CULTURE

Engravings reflect de Chirico’s Greece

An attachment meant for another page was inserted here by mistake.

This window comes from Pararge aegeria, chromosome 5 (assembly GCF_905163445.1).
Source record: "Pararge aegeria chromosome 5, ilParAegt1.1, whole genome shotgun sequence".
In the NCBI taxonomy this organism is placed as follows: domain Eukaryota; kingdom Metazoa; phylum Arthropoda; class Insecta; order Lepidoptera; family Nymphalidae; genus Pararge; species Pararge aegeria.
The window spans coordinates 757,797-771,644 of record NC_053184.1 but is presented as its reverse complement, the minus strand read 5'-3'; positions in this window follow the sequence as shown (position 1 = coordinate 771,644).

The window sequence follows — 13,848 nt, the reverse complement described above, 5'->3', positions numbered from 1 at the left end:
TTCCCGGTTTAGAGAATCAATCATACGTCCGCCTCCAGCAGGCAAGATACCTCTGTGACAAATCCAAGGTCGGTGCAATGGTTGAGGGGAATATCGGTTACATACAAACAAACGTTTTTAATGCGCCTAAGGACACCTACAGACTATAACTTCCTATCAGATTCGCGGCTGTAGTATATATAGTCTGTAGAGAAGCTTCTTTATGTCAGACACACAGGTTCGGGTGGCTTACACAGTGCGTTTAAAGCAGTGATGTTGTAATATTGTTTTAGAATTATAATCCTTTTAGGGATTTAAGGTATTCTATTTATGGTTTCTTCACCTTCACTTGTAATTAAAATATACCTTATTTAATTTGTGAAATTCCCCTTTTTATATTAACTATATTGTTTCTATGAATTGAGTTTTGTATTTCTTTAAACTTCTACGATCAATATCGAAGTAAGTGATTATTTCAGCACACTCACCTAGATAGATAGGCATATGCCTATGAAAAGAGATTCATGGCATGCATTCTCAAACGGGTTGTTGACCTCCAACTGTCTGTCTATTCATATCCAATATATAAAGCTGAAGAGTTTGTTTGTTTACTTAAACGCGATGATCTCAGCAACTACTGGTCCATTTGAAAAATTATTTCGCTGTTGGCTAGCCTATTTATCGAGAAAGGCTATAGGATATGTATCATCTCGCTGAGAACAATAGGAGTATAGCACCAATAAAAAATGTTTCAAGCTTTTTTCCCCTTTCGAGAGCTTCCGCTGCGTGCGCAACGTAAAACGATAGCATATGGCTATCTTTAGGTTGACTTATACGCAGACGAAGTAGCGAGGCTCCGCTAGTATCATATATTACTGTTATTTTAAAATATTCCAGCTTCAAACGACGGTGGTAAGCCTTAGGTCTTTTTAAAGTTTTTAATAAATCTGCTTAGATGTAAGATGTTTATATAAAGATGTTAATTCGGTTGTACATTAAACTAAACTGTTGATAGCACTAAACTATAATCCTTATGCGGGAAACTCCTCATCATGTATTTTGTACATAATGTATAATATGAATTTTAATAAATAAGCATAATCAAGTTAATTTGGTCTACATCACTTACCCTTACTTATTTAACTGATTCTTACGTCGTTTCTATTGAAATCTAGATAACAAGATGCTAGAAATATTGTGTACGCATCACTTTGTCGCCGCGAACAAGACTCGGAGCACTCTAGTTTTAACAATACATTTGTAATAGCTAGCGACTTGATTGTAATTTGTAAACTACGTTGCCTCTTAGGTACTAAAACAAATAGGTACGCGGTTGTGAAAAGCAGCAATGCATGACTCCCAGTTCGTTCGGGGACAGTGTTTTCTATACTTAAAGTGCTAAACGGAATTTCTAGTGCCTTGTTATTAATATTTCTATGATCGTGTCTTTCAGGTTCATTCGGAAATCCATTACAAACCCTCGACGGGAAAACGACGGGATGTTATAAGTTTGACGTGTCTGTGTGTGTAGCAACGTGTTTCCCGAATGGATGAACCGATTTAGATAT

In his writings and the interviews he gave, Giorgio de Chirico (1888-1978) was usually as enigmatic as the mood in his famous metaphysical paintings of 1909-1918. The degree to which he considered his work to draw its inspiration from Greek antiquity remains therefore unclear. During the 1920s, when de Chirico’s work entered a more conservative phase, the artist claimed to be a «classical painter,» yet the esoteric quality of many of his paintings and the impact of the painter Arnold Bocklin on the artist’s work give credence to his claim that what inspired him was the Nordic landscape. Either way, the fact is that de Chirico’s work is filled with themes inspired by Greek mythology. It also includes plenty of recurring motifs that hark back to his childhood upbringing in the city of Volos. The Greek-inspired aspect in the oeuvre of this great surrealist painter is underlined in an important exhibition on 100 engravings by de Chirico. Held at the Giorgio de Chirico Center of Art in Volos, which is the artist’s birthplace, the exhibition draws from the Lisa Sotili collection. It is curated by art historian and adviser to the Volos Municipality Faye Tzanetoulakou and is produced by Nikolas Velissiotis, who produces classical music for French national radio. Texts in the supplementary catalog are by Antonio Vastano and are taken from the Giorgio de Chirico catalogs by the Italian Bora publications. Structured along recurring themes in the work of de Chirico, the engravings include the famous «Piazza d’Italia» series with the sleeping figure of Ariadne as the major figure, the «Gladiator» and «Dioskouroi» (Castor and Polydeuces, the twin sons of Zeus) series, but also the lesser-known series of the «Bagni Mysteriosi» (Mysterious Baths), where the recurring motif of the seashore changing cabin is said to stem from the artist’s childhood reminiscences. The train is probably the most direct reference to the artist’s upbringing. De Chirico’s father was an Italian railroad engineer and was in charge of the construction of the railroad network in Thessaly. The departure of the Argonauts as well as the Centaurs, topics which are directly linked to Thessaly, are among the most famous themes in the work of de Chirico. Other Greek-inspired figures and themes include Hector and Andromache, Orestes and Odysseus. Greek mythology was the inspiration for a series of watercolors that de Chirico made in the early 1960s on a commission by IRI, Italy’s largest state holding company. That same year IRI launched 60 albums – collector’s items – with these images. One of those albums belongs to the Giorgio and Ida de Chirico Foundation in Rome, which donated it to the Giorgio de Chirico Center of Art in Volos on the occasion of the current exhibition. The album which is exhibited in one of the exhibition’s sections is the only work of de Chirico owned by this Greek institution, which is named after the great Italian artist but is home to the Damtsas collection of 19th and 20th century Greek art. The donation of the album may launch future collaborations with the foundation in Rome. Giorgio de Chirico Center of Art  (3 Metamorphoseos, Volos, tel 24210.31701) to end-October. Open Mon-Fri 10 a.m. – 1 p.m., 6-9 p.m.; Sat 10 a.m. – 1 p.m.